Wearables=Shareables: The Potential Impact of Wearable Tech on Social Sharing

Wearable Tech

Question: what do Instagram images of breakfast, your friend’s Runkeeper jogging stats on Facebook and cat videos on YouTube have in common? Answer: they’re all about people sharing elements of their lives for others to see. Whether it’s for bragging rights, genuine goodwill or just because it makes us feel good, we want everyone to know what we’re up to (even when it’s sometimes better if they didn’t). Over the past few years, it’s become easier for us to share, thanks to the rise of social media and, more recently, the ability to access social networks through smartphones and other mobile devices. However, something new is on the horizon of communications technology: wearables. Wearable tech not only knows what we are doing, but can broadcast it to the world with minimal effort on our part. Devices like Android and Apple smartwatches, and the king of them all, Google Glass, are taking charge in a new era of sharing.
The justification for sharing can be broken down into one slightly obnoxious but relatable phrase that we’ve all probably heard or used “pics or it didn’t happen.” With current technologies, this translates into lots of time looking at a smartphone screen and away from what’s going on. People are constantly working to strike a balance between being in the moment and sharing it on social media. Acknowledging this familiar scenario, the band The Yeah Yeah Yeahs recently asked their fans to “not watch the show through a screen” at their concerts.
SmartWatches: Social Sharing of Today (Almost)
While concepts of smartwatches have been around for decades, they had not truly materialized until last year. In 2013, a smartwatch named Pebble was introduced to the Kickstarter crowdfunding platform. While inventor Eric Migicovsky initially aimed to raise $100,000 to get the project off the ground, the Kickstarter was bombarded with donations- over $10M worth- making it one of the highest earners in Kickstarter history. The need for wearable, shareable tech was unmet, and Pebble rose up in a timely manner.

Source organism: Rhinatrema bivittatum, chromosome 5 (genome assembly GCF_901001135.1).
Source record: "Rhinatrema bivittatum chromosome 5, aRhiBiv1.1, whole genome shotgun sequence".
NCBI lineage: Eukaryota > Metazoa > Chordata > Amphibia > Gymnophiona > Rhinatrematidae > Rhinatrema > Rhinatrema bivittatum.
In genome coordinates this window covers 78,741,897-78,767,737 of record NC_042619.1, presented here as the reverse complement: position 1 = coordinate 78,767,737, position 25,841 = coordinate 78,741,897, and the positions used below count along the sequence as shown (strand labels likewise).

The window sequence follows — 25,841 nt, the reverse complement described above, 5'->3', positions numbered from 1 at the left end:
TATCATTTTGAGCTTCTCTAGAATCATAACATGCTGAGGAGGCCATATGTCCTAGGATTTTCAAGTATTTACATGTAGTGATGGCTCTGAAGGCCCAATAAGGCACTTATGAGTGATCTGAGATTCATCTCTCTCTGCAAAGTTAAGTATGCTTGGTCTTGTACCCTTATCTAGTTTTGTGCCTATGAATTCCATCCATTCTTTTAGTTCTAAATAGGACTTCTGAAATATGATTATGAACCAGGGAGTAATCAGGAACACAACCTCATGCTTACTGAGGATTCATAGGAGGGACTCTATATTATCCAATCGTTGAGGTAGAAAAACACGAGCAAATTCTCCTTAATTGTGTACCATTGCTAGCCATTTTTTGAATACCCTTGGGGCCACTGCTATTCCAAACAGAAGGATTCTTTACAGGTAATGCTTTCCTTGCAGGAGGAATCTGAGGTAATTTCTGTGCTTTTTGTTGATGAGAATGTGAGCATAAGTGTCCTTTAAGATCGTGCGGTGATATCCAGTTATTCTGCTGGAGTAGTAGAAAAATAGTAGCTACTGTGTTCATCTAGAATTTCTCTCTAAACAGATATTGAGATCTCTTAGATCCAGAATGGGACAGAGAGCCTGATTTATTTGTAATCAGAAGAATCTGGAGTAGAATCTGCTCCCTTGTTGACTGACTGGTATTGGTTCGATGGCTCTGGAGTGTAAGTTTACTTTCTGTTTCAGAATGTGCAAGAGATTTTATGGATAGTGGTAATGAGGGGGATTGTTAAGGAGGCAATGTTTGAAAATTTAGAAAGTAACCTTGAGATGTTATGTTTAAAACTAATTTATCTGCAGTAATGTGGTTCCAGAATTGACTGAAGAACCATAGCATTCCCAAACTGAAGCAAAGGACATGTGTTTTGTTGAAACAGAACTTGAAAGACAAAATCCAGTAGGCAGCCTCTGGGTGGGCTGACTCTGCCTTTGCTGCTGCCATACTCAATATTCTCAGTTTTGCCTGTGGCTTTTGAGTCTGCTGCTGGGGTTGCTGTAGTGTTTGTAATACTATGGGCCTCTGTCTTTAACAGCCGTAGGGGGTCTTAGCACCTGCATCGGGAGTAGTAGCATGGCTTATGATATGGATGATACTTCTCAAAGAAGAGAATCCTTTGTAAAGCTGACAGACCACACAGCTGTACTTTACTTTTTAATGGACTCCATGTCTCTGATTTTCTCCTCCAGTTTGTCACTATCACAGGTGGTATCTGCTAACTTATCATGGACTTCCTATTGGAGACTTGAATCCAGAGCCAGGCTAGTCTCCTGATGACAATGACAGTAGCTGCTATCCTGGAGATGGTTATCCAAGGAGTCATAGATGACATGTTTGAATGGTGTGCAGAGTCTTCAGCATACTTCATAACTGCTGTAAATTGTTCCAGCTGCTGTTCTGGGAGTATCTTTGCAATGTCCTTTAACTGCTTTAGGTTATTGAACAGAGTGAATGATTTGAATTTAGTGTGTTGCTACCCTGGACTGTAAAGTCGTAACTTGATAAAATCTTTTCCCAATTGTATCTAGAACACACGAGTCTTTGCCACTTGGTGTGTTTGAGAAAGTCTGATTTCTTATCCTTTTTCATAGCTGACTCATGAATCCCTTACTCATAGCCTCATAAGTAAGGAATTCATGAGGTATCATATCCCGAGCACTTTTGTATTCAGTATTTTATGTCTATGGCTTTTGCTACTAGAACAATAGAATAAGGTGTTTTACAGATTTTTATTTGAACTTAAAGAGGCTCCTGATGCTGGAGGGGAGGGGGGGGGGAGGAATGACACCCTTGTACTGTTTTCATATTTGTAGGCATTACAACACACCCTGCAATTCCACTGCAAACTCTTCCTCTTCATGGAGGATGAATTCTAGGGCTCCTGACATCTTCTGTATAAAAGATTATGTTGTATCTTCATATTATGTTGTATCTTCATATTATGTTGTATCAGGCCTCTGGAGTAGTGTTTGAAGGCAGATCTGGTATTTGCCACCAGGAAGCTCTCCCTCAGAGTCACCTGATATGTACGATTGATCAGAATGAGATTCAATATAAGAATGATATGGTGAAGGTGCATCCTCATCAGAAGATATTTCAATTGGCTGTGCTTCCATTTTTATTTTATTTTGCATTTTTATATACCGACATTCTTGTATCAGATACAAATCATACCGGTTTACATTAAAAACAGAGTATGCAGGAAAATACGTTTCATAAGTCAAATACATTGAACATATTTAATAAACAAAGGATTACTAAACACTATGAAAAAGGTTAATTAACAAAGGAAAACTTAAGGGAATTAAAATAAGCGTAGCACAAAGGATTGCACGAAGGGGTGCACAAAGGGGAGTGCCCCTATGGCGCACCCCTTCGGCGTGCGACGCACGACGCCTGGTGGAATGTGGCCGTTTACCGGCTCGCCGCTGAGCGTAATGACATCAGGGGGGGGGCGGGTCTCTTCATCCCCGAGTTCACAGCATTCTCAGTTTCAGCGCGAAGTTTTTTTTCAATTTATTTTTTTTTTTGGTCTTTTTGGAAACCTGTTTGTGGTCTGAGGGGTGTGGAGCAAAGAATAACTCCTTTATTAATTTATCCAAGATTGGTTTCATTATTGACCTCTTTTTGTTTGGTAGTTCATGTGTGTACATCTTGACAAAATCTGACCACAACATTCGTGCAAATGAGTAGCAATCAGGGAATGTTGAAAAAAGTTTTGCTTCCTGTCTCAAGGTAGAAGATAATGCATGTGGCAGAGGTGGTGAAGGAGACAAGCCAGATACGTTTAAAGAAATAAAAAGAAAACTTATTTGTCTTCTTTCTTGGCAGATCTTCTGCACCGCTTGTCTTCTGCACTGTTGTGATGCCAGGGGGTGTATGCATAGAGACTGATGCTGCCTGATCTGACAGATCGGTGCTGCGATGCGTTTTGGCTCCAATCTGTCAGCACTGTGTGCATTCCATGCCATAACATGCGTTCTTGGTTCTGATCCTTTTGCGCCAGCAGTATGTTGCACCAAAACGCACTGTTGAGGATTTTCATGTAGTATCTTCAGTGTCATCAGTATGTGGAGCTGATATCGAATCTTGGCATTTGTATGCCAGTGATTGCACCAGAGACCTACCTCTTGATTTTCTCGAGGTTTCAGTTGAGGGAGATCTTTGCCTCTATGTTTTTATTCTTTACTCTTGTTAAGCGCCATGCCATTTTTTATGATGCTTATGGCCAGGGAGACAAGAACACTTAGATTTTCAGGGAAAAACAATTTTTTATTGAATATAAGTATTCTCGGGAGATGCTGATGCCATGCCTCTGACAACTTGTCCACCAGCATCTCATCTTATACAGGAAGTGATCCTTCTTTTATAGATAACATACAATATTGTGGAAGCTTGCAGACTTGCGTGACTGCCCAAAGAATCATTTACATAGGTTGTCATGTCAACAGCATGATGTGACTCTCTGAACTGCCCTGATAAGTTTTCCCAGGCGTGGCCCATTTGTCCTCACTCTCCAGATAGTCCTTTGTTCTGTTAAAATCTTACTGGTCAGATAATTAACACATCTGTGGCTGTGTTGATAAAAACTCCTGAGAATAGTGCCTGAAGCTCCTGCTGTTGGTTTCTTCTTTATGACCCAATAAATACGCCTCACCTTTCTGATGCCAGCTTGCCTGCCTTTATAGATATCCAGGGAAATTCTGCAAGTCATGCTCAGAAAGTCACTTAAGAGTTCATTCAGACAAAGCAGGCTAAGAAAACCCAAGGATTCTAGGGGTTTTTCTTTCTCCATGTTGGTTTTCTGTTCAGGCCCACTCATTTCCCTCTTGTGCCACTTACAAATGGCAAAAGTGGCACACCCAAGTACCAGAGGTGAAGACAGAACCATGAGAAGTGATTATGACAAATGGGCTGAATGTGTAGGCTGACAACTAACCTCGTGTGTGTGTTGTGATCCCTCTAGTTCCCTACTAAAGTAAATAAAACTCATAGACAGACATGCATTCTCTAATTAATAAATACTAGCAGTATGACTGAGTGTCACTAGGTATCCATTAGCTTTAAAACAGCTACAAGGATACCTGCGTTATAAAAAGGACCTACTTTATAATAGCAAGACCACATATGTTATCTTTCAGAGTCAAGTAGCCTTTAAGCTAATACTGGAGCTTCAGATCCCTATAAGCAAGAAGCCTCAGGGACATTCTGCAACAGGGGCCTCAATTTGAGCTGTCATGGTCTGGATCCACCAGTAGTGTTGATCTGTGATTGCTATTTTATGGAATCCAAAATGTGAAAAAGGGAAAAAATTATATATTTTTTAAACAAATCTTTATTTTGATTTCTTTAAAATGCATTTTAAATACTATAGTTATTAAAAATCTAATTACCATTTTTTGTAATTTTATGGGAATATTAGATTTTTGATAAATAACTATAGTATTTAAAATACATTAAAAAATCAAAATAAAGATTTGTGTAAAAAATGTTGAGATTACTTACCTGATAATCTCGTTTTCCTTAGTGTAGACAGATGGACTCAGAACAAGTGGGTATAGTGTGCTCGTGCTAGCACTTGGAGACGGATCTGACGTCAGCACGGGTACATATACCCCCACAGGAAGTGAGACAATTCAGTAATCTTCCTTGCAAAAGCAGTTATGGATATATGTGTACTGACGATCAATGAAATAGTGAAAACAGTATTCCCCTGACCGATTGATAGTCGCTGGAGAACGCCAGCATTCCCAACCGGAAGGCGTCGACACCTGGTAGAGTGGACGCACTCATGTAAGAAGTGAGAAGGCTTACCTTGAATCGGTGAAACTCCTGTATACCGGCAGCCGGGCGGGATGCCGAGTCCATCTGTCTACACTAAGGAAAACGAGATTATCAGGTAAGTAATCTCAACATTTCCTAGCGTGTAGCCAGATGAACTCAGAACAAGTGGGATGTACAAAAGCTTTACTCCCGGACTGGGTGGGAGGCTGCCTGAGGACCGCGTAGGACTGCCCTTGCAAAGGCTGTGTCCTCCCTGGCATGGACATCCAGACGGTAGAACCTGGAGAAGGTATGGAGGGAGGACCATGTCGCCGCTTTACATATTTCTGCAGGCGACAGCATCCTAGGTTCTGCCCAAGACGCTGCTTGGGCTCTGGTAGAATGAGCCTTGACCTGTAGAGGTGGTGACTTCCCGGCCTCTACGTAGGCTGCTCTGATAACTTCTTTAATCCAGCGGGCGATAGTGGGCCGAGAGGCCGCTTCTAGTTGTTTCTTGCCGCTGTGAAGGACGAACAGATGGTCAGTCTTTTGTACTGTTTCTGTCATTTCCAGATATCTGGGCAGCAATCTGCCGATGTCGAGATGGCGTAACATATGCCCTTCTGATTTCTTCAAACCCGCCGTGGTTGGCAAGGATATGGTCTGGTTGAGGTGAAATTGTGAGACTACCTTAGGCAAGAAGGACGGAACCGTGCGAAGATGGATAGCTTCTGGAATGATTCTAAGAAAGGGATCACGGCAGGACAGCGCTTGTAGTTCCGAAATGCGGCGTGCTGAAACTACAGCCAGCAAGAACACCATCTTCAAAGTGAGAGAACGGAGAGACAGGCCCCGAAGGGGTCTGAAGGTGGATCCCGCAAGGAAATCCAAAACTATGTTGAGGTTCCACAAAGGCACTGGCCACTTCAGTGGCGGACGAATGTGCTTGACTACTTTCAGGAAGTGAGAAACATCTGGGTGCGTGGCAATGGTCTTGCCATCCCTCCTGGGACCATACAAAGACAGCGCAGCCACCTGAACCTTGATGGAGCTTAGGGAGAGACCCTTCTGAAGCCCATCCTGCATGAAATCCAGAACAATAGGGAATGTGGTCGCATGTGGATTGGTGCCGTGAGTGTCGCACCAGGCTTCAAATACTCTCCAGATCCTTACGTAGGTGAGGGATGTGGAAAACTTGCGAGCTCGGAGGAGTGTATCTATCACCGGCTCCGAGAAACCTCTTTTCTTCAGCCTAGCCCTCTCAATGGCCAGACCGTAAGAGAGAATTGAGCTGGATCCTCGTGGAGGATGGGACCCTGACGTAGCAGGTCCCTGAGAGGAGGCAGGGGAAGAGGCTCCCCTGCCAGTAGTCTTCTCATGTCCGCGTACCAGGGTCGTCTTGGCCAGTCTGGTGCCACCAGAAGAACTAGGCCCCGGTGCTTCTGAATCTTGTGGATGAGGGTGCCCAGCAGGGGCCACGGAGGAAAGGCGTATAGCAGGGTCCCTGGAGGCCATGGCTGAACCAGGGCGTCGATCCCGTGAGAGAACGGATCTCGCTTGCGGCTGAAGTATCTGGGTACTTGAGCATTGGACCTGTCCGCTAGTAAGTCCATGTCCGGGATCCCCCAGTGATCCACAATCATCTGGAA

Big companies have since taken notice, and have recently made moves to earn a slice of the market for themselves. As prime examples of the budding sharing revolution, Google and Android have already claimed their spots as mainstream smartwatch frontrunners.
At this year’s Google I/O conference, Google announced its first smartwatch platform, Android Wear, and hardware makers LG and Samsung each created their own iterations of the smart device, which include voice-enabled features such as search and texting.
This first generation of technology might look clunky and have unwieldy features, but Google’s smartwatches have enough sharing options to make the chronic oversharer drool. Riding the wave of health quantification, the device is expected to tie in to an upcoming service called Google Fit, and currently features a heart-rate monitor. That’s right – with just a few taps to share, your friends can check up on your arrhythmia. If this is TMI for your taste, there are bucket loads of apps dedicated to location-sharing social media – and if this is still too much private information, there’s always Pinterest.
While Apple has kept its lips sealed about their smartwatch release, there is reason to believe that they are thinking on the same page as Android. Apple recently released features and programs at WWDC this year that are similar to Google Fit. This includes Apple Healthkit for tracking (and sharing) health progress, which will likely make an appearance on their future smartwatch.
Google Glass: Social Sharing of Tomorrow
Although it is prohibitively expensive for most at $1,500, Google Glass is one of the most immersive options to bring wearable sharing to the forefront of reality. Glass takes the handwork out of capturing moments with features like voice commands, which enable pictures and videos to be taken instantaneously – no smartphone necessary. Other features, such as the ability to live-stream first-person video and share content on popular social networks seamlessly, have also helped Glass earn its place as “the most sought-after toy in all of geekdom.”
As both creators and consumers of content, there is no question that we can expect the amount of shared content to skyrocket when (and if) Google Glass reaches ubiquity. This will probably come in the form of an avalanche of cat videos alongside a smaller proportion of “useful” content.
The future of sharing isn’t quite here, but it’s extremely close. Smartwatches and Google Glass will likely pave the way for other immersive sharing technologies that are currently beyond imagination. While capturing and sharing a moment can be a surprisingly laborious task today, it could be as simple as breathing tomorrow.
Melanie Katz, Summer 2014 Intern

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